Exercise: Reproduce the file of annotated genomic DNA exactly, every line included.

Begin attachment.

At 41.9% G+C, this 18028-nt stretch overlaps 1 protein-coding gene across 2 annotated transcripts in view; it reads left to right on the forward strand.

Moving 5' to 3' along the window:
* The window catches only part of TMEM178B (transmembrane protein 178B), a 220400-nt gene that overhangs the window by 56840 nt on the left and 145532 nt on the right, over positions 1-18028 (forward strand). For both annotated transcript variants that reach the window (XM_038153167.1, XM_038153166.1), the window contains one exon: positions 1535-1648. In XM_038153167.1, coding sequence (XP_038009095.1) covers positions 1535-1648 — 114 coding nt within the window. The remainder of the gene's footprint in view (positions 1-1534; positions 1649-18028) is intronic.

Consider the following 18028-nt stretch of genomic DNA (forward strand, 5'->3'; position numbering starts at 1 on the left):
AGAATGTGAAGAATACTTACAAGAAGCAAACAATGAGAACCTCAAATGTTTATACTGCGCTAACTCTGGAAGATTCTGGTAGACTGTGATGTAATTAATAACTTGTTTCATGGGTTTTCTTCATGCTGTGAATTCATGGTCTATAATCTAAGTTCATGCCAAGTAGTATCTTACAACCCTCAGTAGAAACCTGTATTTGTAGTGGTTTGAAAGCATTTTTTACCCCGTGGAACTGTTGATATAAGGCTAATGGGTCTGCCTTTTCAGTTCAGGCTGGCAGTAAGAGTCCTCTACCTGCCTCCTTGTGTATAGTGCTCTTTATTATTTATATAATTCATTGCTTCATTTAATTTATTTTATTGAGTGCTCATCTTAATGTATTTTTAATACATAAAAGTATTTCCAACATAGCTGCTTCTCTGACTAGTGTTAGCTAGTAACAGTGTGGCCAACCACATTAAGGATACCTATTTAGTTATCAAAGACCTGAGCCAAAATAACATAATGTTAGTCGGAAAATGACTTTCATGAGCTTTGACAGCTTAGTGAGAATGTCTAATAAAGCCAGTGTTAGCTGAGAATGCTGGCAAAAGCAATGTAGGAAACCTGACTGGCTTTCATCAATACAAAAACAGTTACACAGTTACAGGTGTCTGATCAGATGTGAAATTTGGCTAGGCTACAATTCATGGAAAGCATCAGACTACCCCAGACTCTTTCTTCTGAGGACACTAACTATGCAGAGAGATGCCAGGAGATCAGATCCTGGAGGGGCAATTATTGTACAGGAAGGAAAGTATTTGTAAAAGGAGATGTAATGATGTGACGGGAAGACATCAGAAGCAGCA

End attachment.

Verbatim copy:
At 41.9% G+C, this 18028-nt stretch overlaps 1 protein-coding gene across 2 annotated transcripts in view; it reads left to right on the forward strand.

Moving 5' to 3' along the window:
* The window catches only part of TMEM178B (transmembrane protein 178B), a 220400-nt gene that overhangs the window by 56840 nt on the left and 145532 nt on the right, over positions 1-18028 (forward strand). For both annotated transcript variants that reach the window (XM_038153167.1, XM_038153166.1), the window contains one exon: positions 1535-1648. In XM_038153167.1, coding sequence (XP_038009095.1) covers positions 1535-1648 — 114 coding nt within the window. The remainder of the gene's footprint in view (positions 1-1534; positions 1649-18028) is intronic.

Consider the following 18028-nt stretch of genomic DNA (forward strand, 5'->3'; position numbering starts at 1 on the left):
AGAATGTGAAGAATACTTACAAGAAGCAAACAATGAGAACCTCAAATGTTTATACTGCGCTAACTCTGGAAGATTCTGGTAGACTGTGATGTAATTAATAACTTGTTTCATGGGTTTTCTTCATGCTGTGAATTCATGGTCTATAATCTAAGTTCATGCCAAGTAGTATCTTACAACCCTCAGTAGAAACCTGTATTTGTAGTGGTTTGAAAGCATTTTTTACCCCGTGGAACTGTTGATATAAGGCTAATGGGTCTGCCTTTTCAGTTCAGGCTGGCAGTAAGAGTCCTCTACCTGCCTCCTTGTGTATAGTGCTCTTTATTATTTATATAATTCATTGCTTCATTTAATTTATTTTATTGAGTGCTCATCTTAATGTATTTTTAATACATAAAAGTATTTCCAACATAGCTGCTTCTCTGACTAGTGTTAGCTAGTAACAGTGTGGCCAACCACATTAAGGATACCTATTTAGTTATCAAAGACCTGAGCCAAAATAACATAATGTTAGTCGGAAAATGACTTTCATGAGCTTTGACAGCTTAGTGAGAATGTCTAATAAAGCCAGTGTTAGCTGAGAATGCTGGCAAAAGCAATGTAGGAAACCTGACTGGCTTTCATCAATACAAAAACAGTTACACAGTTACAGGTGTCTGATCAGATGTGAAATTTGGCTAGGCTACAATTCATGGAAAGCATCAGACTACCCCAGACTCTTTCTTCTGAGGACACTAACTATGCAGAGAGATGCCAGGAGATCAGATCCTGGAGGGGCAATTATTGTACAGGAAGGAAAGTATTTGTAAAAGGAGATGTAATGATGTGACGGGAAGACATCAGAAGCAGCA